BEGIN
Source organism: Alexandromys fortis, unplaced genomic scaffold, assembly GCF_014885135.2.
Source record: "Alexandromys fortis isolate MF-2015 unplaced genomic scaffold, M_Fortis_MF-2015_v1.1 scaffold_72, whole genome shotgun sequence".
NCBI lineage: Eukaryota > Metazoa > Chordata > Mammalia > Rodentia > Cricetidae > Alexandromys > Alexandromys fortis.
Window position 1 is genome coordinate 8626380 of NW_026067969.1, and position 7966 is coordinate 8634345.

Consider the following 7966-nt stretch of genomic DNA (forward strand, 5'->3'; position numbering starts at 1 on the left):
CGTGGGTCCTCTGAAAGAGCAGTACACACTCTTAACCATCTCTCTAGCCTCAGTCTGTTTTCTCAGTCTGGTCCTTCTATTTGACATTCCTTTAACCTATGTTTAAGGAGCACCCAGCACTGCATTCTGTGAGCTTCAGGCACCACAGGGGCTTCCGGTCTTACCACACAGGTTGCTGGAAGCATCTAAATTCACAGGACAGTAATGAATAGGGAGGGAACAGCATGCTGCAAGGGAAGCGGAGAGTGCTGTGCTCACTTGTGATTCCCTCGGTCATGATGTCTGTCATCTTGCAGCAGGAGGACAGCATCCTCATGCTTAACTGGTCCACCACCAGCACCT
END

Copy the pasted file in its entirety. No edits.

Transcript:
Source organism: Alexandromys fortis, unplaced genomic scaffold, assembly GCF_014885135.2.
Source record: "Alexandromys fortis isolate MF-2015 unplaced genomic scaffold, M_Fortis_MF-2015_v1.1 scaffold_72, whole genome shotgun sequence".
NCBI lineage: Eukaryota > Metazoa > Chordata > Mammalia > Rodentia > Cricetidae > Alexandromys > Alexandromys fortis.
Window position 1 is genome coordinate 8626380 of NW_026067969.1, and position 7966 is coordinate 8634345.

Consider the following 7966-nt stretch of genomic DNA (forward strand, 5'->3'; position numbering starts at 1 on the left):
CGTGGGTCCTCTGAAAGAGCAGTACACACTCTTAACCATCTCTCTAGCCTCAGTCTGTTTTCTCAGTCTGGTCCTTCTATTTGACATTCCTTTAACCTATGTTTAAGGAGCACCCAGCACTGCATTCTGTGAGCTTCAGGCACCACAGGGGCTTCCGGTCTTACCACACAGGTTGCTGGAAGCATCTAAATTCACAGGACAGTAATGAATAGGGAGGGAACAGCATGCTGCAAGGGAAGCGGAGAGTGCTGTGCTCACTTGTGATTCCCTCGGTCATGATGTCTGTCATCTTGCAGCAGGAGGACAGCATCCTCATGCTTAACTGGTCCACCACCAGCACCT